The world has many different ways to welcome the New Year—ways that might seem strange compared to our American traditions. For example…
- In Scotland, New Year is called Hogmanay. Barrels of tar are set on fire. Then, they are rolled down village streets. This tradition is said to symbolize the old year burned up and the beginning of a New Year.
- In Columbia, Cuba, and Puerto Rico families reportedly stuff a life-size male doll with objects that remind them of bad memories or sadness. Then, they dress up the doll in old clothes donated by the family members. At the stroke of midnight the doll named, Mr. Old Year, is set on fire. The burning of the objects and the doll helps the family to do away with past unhappiness and bring in happiness with the New Year.
- In Spain, people eat 12 grapes when the clock chimes at midnight on New Year’s Eve with one grape being consumed at each chime. This ritual allegedly originated last century when strange weather conditions appeared to yield an unusually abundant harvest of grapes. There were so many grapes at Christmas time, the King of Spain and grape growers came up with the idea of eating the grapes on New Year’s Eve.
- In Venezuela, Argentina, Bolivia, and Mexico, people are said to carry a suitcase around a house, and some even around the block, when midnight comes in with the hope of travelling in the New Year.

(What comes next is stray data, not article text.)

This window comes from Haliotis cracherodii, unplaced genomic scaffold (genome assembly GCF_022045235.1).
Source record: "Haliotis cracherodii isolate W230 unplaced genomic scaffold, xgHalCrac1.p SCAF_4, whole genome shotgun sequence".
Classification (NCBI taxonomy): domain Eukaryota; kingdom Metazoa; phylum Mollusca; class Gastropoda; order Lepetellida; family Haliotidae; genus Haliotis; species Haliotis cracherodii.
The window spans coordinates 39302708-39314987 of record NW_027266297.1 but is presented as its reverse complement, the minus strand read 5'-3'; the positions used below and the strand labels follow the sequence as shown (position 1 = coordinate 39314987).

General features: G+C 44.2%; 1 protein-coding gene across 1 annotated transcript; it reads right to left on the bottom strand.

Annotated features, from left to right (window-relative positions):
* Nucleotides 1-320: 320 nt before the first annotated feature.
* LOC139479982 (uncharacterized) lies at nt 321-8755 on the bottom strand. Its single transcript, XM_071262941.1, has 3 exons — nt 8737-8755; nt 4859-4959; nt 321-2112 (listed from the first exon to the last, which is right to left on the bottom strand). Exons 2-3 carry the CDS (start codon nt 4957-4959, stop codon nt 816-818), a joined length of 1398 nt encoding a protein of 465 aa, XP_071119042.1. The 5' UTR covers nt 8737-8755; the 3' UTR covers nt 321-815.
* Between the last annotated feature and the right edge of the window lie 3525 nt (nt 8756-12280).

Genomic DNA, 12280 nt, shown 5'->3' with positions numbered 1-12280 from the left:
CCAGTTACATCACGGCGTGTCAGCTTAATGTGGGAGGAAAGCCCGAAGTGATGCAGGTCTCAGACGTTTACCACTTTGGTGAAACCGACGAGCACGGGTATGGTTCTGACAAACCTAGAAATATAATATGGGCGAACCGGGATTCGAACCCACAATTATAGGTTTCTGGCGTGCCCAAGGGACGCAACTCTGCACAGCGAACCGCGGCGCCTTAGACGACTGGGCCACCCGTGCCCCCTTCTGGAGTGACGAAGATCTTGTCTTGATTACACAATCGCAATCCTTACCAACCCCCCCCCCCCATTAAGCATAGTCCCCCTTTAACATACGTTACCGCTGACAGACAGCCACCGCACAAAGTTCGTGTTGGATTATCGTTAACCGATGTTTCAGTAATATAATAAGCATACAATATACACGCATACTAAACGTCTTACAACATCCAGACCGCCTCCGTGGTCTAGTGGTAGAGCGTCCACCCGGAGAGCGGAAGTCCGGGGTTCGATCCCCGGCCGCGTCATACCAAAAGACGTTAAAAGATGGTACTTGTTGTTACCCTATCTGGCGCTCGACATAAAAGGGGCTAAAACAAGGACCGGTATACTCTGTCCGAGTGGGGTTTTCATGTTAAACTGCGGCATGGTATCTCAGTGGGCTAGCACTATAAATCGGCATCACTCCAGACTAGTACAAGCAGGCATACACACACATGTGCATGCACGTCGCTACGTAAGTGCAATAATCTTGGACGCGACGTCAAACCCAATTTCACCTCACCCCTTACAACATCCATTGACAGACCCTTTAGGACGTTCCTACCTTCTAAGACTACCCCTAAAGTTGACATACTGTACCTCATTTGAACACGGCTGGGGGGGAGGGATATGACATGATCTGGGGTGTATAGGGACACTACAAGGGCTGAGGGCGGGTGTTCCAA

- In China, many people wear a pair of new slippers on New Year’s that were bought before the New Year. This tradition reportedly suggests stepping on the people who gossip about you. (Hmmm! I got new slippers last year but I never thought about using them this way!)
- In Japan, the people allegedly eat a bowl of buckwheat noodles late on New Year’s Eve. The noodles are called “toshikoshisoba” meaning, “year-crossing noodles.” While eating the noodles, they listen for the sound of the Buddhist bells which are rung 108 times at midnight. The sounding of the bells are believed to purify the listeners of the 108 sins or evil passions that “plague every human being.”
(Selected from “The Top Twenty Funny, Fascinating, and Unusual World Wide Customs To Celebrate New Year,” funny-jokes.com)